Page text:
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  • Writer's pictureMark L. Johnson

Water Woes XXVI-Old Water~New Water


Southwest Big Picture-Old Water~New Water


 

Old Water (Colorado River)


Water Woes XXI-H2O Hits The Fan (4/16/23) covered the proposed Supplemental Environmental Impact Statement (SEIS) For Near Term Colorado River Operations by the United States Bureau of Reclamation (USBR). Tortolita Alliance (TA) recommended Alternative 2 as the Preferred Alternative because the additional water shortage volumes for Lake Mead elevations below 1,025’ were determined by a constant percentage (13.11%) of 2021 consumptive use, which is fair and reasonable.


Since then, the Colorado River Reservoir system water levels have improved (at least for one year) due to the Upper Colorado River Basin receiving above normal snowpack--- resulting in very good runoff during the 2023 Water Year.


Now the USBR has come out with a Revised Supplemental Environmental Impact Statement (RSEIS) For Near Term Colorado River Operations. The RSEIS Preferred Alternative is summarized in Table 2-4 below:




For the RSEIS Preferred Alternative, the Lower Basin States will contribute a total of 3.0 million acre feet (maf) of SEIS Conservation for the period 2023-2026. California is required to conserve about half of the 750 maf annual SEIS Conservation.


For comparative purposes, if Lake Mead Elevation is between 1040' and 1035', under the previous Alternative 2, the total shortage was 2,083 maf and Arizona's share was 1,075 maf. Under the new Preferred Alternative, the amount of total shortage would be 1,667 maf and Arizona's share would be 920 maf---a reduction of about 14%.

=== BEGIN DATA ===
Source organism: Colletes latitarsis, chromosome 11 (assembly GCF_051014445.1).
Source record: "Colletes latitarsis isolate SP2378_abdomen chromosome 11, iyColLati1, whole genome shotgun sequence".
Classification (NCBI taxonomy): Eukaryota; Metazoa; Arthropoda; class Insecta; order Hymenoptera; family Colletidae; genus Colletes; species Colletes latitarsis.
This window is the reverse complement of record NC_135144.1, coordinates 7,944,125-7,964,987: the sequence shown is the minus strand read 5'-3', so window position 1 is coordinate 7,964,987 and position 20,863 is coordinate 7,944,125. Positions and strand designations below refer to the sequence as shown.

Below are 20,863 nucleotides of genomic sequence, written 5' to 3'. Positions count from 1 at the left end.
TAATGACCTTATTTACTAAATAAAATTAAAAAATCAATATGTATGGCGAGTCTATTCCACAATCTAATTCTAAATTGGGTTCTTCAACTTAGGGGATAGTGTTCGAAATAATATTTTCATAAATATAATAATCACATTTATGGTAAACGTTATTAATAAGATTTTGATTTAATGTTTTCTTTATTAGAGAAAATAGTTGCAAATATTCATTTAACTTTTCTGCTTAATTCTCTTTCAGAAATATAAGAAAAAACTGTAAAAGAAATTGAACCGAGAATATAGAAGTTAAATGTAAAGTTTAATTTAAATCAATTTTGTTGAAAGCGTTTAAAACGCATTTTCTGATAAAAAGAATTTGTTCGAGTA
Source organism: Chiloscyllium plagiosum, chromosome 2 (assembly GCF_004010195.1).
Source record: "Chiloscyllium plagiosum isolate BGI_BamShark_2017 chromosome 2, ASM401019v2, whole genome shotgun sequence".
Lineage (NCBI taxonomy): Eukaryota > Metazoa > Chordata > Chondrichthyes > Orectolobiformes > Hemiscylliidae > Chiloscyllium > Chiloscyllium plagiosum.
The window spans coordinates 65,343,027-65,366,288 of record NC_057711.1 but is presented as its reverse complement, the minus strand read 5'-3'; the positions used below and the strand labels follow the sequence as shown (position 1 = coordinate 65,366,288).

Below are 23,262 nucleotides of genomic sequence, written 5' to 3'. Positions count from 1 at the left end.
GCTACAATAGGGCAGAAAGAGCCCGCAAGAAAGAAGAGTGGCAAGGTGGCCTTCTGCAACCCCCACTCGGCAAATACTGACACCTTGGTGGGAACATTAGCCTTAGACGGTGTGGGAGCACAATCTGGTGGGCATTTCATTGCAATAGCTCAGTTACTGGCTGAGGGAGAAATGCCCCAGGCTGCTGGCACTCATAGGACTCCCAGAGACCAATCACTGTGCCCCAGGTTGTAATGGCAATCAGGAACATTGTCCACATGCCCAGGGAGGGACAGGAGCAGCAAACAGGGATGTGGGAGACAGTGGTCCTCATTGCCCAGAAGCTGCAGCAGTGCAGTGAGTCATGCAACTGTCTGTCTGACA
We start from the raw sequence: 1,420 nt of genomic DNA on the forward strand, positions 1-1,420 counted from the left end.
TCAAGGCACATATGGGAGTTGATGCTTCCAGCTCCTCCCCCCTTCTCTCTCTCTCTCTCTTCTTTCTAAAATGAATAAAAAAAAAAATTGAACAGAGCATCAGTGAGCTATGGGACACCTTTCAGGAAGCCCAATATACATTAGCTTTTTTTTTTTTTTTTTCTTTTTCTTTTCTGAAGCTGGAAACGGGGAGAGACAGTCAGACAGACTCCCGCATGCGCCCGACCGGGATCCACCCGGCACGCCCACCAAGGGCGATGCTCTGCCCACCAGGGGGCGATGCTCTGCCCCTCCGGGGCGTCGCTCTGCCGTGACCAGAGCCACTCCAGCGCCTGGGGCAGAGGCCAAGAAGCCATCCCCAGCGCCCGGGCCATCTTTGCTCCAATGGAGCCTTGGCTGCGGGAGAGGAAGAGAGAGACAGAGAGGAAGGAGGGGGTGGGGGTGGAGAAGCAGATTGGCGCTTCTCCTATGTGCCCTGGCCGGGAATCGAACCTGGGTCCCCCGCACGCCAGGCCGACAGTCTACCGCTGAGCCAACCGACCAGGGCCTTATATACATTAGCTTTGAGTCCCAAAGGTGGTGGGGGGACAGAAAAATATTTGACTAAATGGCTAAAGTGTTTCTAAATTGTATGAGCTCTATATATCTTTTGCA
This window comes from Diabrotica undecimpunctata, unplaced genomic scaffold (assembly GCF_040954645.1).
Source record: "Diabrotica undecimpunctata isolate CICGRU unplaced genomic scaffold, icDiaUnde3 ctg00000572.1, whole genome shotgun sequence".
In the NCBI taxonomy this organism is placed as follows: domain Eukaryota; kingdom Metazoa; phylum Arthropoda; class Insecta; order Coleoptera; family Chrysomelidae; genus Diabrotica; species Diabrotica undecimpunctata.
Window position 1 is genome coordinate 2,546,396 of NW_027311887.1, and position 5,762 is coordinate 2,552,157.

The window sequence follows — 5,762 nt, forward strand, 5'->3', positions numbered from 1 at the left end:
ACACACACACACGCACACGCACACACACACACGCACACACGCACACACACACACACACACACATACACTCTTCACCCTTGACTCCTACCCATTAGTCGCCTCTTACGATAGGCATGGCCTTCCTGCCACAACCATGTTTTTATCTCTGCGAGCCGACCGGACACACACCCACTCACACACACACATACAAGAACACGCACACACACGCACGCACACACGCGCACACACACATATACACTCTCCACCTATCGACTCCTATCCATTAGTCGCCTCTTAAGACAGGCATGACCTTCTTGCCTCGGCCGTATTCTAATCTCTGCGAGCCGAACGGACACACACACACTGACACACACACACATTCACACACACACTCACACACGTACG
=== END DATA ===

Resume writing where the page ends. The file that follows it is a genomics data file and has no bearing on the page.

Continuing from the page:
TA does not intend to submit an official comment letter on the RSEIS because the deal is done. The real issue that the USBR and Basin States must tackle is the long-term, permanent reductions required. TA stands firm on its recommended 20% permanent cut to all Colorado River delivery contracts. See Colorado River System-Cut 20.



New Water (Desal & Other Imported Water)

Water Woes XIX-New Water Issues & Who Pays? examined the proposed sole-source desalination project put forth by an Israeli company (IDE Technologies) with the Arizona Water Infrastructure Finance Authority (WIFA). TA recommended that Arizona put a stop to this sole source desalination plan and look at the big picture and actually solicit competetive proposals.


We are please to report that WIFA has nixed the sole-source deal with IDE Technologies and will be soliciting competitive New Water proposals.



TA continues to support its recommendation that any New Water plan (desalination or other water import proposal) be a regional solution for the entire southwest and take into consideration the environmental disaster at the Salton Sea.



In addition, the cost of New Water should only be borne by new users that place incremental water demands beyond that of the existing water supply capacity. For water agencies without surplus non-groundwater water supplies, any new growth requiring New Water would compel developers and/or the New Water users to pay the incremental cost of New Water. See Arizona Daily Star Opinion (1/23/23) below.



Tucson Daily Star-Opinion-New Users Should Pay For New Water-ML Johnson-1-21-22
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